# Essential Math Skills for Life As a six-year-old, mom would send me off walking for milk, eggs or bread to the mom-and-pop grocery six blocks away. These shopping errands were big math builders for me. For half a mile I had to keep in mind that a loaf of bread and a carton of eggs were 59 cents and the change would be 41 cents. What a difference forty years (and change) makes.

As I watch in the stores, our children have few opportunities to see or use money, and to develop the math skills that dealing with money creates. I’ve worked with many savvy six-year-olds who did not know the difference between a nickel, dime and quarter. To them it was just money. These children had no concrete experience of counting, saving or making purchases with cash since checks, debit and credit cards handled most family purchases. For many children under the age of nine, \$37.62 is an abstract idea with no concrete, hands-on experience.

### Fourth grade seems to be the point where lack of math concepts becomes a stumbling block.

Having tutored math through college algebra, I can share a few fundamental concepts that struggling students of all ages have lacked. Understanding place value, the decimal system, the four basic math operations, fractions, along with telling time, are common missing math skills.

### Place value and the decimal system are concepts that can be easily shown and understood before the age of six.

A lot of math frustration can be prevented with the knowledge that our number system is built on groups of ten items. We count in units, whether the units are pennies, dollars, minutes or eggs.

The unit is the building block of any number system. Calling units “ones” can create confusion for some people trying to understand the difference between numerals and how numbers work in place value.

### Our number system, the decimal system, is based on groups of ten starting with the unit.

When we have ten units, we can exchange them for a new group containing ten units called “tens.”

Ten units make a ten.

Ten tens make a hundred.

Ten hundreds make a thousand.

When we write a ten, 10, it represents an amount that has one group of tens in the tens’ place and no units in the units’ place.

100 represents one hundred, no tens, and no units. Pennies, dimes and dollars are examples of units, tens and hundreds.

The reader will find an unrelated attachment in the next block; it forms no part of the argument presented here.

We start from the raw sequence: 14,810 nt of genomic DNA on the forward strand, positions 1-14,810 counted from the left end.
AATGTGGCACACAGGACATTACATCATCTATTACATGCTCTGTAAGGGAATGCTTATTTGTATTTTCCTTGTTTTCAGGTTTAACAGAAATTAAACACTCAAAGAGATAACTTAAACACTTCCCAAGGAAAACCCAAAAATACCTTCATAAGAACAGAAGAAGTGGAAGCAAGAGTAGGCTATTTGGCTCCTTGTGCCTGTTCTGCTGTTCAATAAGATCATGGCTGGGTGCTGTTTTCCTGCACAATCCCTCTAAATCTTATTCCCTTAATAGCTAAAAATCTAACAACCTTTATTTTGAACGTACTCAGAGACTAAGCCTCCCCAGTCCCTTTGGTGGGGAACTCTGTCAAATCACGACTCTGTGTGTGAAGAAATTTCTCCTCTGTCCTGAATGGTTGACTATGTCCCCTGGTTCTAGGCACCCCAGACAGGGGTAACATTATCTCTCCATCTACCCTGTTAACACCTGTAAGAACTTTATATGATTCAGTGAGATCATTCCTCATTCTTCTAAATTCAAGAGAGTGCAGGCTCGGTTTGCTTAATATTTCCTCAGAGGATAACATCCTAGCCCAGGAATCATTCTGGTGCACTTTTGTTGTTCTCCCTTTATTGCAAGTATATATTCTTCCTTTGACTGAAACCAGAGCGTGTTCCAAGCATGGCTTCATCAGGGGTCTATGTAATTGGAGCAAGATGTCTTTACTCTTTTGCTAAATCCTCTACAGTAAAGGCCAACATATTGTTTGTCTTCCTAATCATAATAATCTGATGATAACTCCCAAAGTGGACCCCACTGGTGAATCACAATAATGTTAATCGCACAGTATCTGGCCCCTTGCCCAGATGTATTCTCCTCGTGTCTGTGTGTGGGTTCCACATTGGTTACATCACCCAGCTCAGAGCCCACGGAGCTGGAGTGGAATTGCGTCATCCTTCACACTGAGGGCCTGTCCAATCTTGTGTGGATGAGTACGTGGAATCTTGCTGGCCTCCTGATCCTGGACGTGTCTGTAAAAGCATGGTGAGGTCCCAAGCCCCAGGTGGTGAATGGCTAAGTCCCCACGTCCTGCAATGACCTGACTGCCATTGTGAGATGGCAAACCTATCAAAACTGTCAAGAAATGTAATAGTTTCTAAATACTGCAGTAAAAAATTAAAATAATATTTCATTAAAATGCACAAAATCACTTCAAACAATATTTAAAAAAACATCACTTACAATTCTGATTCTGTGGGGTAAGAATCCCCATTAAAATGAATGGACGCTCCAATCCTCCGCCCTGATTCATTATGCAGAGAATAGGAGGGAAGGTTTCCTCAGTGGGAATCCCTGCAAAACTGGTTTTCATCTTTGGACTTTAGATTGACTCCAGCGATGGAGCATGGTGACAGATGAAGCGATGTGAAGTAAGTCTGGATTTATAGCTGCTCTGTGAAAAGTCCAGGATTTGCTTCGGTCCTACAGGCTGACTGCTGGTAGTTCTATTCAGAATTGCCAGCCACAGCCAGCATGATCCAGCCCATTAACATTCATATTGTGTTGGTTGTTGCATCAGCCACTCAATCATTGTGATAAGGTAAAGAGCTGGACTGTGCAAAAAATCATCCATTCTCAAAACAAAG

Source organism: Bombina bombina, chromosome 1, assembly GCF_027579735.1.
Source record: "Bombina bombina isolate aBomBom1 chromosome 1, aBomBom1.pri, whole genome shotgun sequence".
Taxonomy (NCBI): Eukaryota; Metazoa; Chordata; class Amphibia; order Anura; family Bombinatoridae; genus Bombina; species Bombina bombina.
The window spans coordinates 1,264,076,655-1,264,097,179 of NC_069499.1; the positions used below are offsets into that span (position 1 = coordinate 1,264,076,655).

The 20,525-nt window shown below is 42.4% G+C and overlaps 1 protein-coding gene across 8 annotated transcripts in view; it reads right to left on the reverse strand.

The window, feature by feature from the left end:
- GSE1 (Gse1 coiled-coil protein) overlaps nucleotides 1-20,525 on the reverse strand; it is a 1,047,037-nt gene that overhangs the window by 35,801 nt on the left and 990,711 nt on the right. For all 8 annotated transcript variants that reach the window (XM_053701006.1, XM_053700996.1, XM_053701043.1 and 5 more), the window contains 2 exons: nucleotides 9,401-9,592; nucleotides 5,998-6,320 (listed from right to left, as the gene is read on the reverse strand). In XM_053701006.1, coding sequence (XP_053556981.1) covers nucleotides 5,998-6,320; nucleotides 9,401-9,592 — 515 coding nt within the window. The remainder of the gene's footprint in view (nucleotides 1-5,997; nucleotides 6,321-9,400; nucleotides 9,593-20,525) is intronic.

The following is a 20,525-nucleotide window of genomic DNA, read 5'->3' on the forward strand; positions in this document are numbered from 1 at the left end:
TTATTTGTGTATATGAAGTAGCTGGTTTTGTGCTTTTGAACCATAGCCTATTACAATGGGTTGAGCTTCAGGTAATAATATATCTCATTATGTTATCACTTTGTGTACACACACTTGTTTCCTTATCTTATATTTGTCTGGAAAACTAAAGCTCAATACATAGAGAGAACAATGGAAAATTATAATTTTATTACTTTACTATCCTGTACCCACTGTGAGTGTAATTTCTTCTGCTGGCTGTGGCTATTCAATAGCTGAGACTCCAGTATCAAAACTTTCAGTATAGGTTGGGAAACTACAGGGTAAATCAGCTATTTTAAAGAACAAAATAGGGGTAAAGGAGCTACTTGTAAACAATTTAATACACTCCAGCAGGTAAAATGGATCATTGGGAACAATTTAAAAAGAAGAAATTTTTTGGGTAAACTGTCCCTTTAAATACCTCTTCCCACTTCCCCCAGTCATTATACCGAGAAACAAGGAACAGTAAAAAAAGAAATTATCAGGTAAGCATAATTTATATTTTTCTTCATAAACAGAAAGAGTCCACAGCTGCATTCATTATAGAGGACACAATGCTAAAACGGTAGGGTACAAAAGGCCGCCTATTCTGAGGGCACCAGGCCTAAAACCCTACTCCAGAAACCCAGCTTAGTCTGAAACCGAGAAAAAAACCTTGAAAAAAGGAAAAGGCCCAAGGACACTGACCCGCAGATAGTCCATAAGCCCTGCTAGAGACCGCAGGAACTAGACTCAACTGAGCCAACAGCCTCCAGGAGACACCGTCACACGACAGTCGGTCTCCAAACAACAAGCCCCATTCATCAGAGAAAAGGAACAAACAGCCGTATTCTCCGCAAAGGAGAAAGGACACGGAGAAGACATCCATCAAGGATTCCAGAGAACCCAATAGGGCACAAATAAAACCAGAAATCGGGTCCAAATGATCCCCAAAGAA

### Using money with children can help develop a firm understanding of place value.

Ten pennies can be exchanged for a dime.

Ten dimes make a dollar.

Ten dollars make a ten-dollar bill.

Using money as a manipulative, children at the ages of five, six and seven, can easily add, subtract, multiply and divide three and four digit numbers, such as \$17.59 + \$5.97.

### Understanding how to use the four basic math operations in story problems and real-life circumstances is another math obstacle.

Knowing there are only four basic math operations–addition, subtraction, multiplication and division (yes, even in algebra)–ends much confusion.

Again, using money for a hands-on teaching tool helps children see how the math operations work.

Fractions can be a challenge. Measuring with a ruler or tape measure and cooking with measuring cups help give fractions real life meaning. Basic math operations with fractions come easily when the decimal system and place value are understood first by using money.

Telling time on an analog clock (with hands) is an overlooked skill that is important to geometry, the study of angles and finding direction.

A private pilot friend told me the hardest part of learning to fly was getting a quick picture in his mind when the instructor said “Plane at your two o’clock.”

Use money to help your preschooler become proficient in the important math concepts of the decimal system and place value. (Please note: Use pennies, dimes and dollars first. Introduce nickels, quarters, half dollars and five dollars later.)

Make up money story problems using three and four digit numbers and the four math operations.

Use measuring cups, rulers and measuring tapes. Have a clock with hands in your kitchen.